Last night’s session saw the brakes and water scoop added to the tender.
I always seem to struggle with setting up brakes that are produced from etchings in that they seem to want to move in all directions when you are trying to solder them. I came up with the idea of wrapping a couple of layers of masking tape (the cheap kind not best Tamiya!) around each tyre which not only creates a gap against possible shorts but it also keep the worst of the flux from the wheel too. This allowed me to lean each shoe against the wheel and with the aid of some locking tweezers I was able to hold it in the right orientation while I soldered it.
Within the kit there is only one brake spreader for the front set of brakes. The rest are just represented by 0.7mm rod. I chose to file up a couple more from scrap etch and solder them on top of the pieces of rod. This not only looks a bit better for the few minutes that it took to do but it also gives a shoulder to space the brake shoes apart – again solving one of the potential directional shifts while trying to solder them.
You can’t really make it out in the photo but the forks in the two actuating rods that come from the front to the first spreader are slightly two wide for the single layer etch of the spreader. I could have nipped them closed a bit and just soldered them but again it was only the work of moments to wrap a couple of pieces of the half etched tags that I have cut of the various parts around the spreader and once the etching cusp was removed from the forks a much better fit that again held itself in place while applying the solder to it.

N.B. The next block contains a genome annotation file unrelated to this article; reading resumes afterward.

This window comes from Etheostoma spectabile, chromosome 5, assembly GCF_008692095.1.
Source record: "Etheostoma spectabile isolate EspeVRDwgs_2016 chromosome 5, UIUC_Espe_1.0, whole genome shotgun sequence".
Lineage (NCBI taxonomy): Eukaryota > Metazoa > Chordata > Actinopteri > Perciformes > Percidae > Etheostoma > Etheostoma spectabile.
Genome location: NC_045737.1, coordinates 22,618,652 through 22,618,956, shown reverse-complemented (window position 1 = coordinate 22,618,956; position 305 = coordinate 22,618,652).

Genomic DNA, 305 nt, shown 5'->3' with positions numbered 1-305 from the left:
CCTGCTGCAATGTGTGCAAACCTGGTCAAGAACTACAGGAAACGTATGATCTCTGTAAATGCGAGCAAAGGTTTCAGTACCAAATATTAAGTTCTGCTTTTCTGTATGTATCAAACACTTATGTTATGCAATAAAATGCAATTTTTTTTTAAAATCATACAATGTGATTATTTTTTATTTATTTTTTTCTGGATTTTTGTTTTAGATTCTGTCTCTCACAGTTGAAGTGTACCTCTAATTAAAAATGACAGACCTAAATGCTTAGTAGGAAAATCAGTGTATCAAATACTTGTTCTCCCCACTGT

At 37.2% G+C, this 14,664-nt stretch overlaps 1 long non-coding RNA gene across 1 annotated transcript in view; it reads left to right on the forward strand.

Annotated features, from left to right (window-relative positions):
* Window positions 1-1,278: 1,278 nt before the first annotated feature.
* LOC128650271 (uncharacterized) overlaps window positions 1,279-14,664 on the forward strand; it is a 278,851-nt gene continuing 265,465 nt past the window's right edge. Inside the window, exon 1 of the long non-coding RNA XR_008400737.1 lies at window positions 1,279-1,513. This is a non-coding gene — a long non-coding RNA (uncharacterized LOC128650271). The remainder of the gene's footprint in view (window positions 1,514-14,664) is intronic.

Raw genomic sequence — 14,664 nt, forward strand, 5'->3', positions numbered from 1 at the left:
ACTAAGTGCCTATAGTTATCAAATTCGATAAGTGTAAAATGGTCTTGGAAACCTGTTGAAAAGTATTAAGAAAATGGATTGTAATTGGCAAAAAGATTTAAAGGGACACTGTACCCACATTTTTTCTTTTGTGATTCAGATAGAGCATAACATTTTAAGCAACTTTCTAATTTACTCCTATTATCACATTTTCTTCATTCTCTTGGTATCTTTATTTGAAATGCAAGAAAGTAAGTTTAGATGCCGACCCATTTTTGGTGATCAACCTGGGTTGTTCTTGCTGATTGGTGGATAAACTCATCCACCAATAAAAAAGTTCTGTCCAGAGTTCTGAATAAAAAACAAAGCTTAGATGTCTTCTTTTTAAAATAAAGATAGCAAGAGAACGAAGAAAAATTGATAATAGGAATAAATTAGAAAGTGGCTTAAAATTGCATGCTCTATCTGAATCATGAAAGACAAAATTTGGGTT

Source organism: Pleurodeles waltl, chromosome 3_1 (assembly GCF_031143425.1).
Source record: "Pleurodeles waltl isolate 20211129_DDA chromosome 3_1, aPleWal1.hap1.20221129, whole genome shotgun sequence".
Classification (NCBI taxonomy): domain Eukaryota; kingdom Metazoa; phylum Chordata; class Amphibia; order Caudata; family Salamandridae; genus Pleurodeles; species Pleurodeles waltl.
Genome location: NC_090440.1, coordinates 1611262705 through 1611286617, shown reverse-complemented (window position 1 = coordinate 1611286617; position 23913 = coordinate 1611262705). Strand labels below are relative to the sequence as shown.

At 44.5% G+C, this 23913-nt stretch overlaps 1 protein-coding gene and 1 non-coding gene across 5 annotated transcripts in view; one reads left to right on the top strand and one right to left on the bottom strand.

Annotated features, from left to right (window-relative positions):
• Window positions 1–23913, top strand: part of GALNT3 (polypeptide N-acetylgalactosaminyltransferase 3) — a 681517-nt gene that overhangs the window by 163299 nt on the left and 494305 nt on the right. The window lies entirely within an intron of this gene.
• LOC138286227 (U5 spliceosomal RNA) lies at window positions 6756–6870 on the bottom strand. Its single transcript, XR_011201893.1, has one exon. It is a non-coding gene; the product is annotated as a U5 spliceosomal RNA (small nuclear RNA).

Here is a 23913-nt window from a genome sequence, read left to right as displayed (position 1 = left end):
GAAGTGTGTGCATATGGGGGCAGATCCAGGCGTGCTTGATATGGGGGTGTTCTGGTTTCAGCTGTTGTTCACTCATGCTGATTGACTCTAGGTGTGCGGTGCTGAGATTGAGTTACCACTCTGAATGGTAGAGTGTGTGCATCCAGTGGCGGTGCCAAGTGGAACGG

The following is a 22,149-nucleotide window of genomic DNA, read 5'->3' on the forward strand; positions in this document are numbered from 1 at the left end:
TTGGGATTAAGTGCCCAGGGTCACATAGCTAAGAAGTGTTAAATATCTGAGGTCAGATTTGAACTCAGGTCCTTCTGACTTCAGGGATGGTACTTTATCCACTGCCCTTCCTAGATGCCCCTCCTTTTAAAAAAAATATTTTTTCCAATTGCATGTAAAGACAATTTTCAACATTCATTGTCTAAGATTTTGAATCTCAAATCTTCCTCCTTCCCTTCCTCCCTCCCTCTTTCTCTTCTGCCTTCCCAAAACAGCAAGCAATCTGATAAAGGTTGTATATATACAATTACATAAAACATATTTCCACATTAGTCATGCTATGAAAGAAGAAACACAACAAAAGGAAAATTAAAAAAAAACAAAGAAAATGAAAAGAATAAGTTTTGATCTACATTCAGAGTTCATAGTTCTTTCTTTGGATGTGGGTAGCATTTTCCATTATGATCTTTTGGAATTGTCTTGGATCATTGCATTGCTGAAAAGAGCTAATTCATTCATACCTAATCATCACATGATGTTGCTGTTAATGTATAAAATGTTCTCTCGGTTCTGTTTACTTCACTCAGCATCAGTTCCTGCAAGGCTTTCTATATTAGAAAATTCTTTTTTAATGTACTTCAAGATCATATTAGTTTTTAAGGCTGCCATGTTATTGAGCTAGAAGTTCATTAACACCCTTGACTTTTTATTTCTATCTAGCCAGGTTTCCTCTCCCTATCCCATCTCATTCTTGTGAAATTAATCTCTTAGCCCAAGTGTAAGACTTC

In reality the water scoop would fit below the brake spreader but in the interests of not having it catching anything on the track while running I soldered it to the top of the spreader. Once the outer frames are in place not much of it will be seen so I chose safety over accuracy.
The added spreader certainly improves the look from the rear of the tender.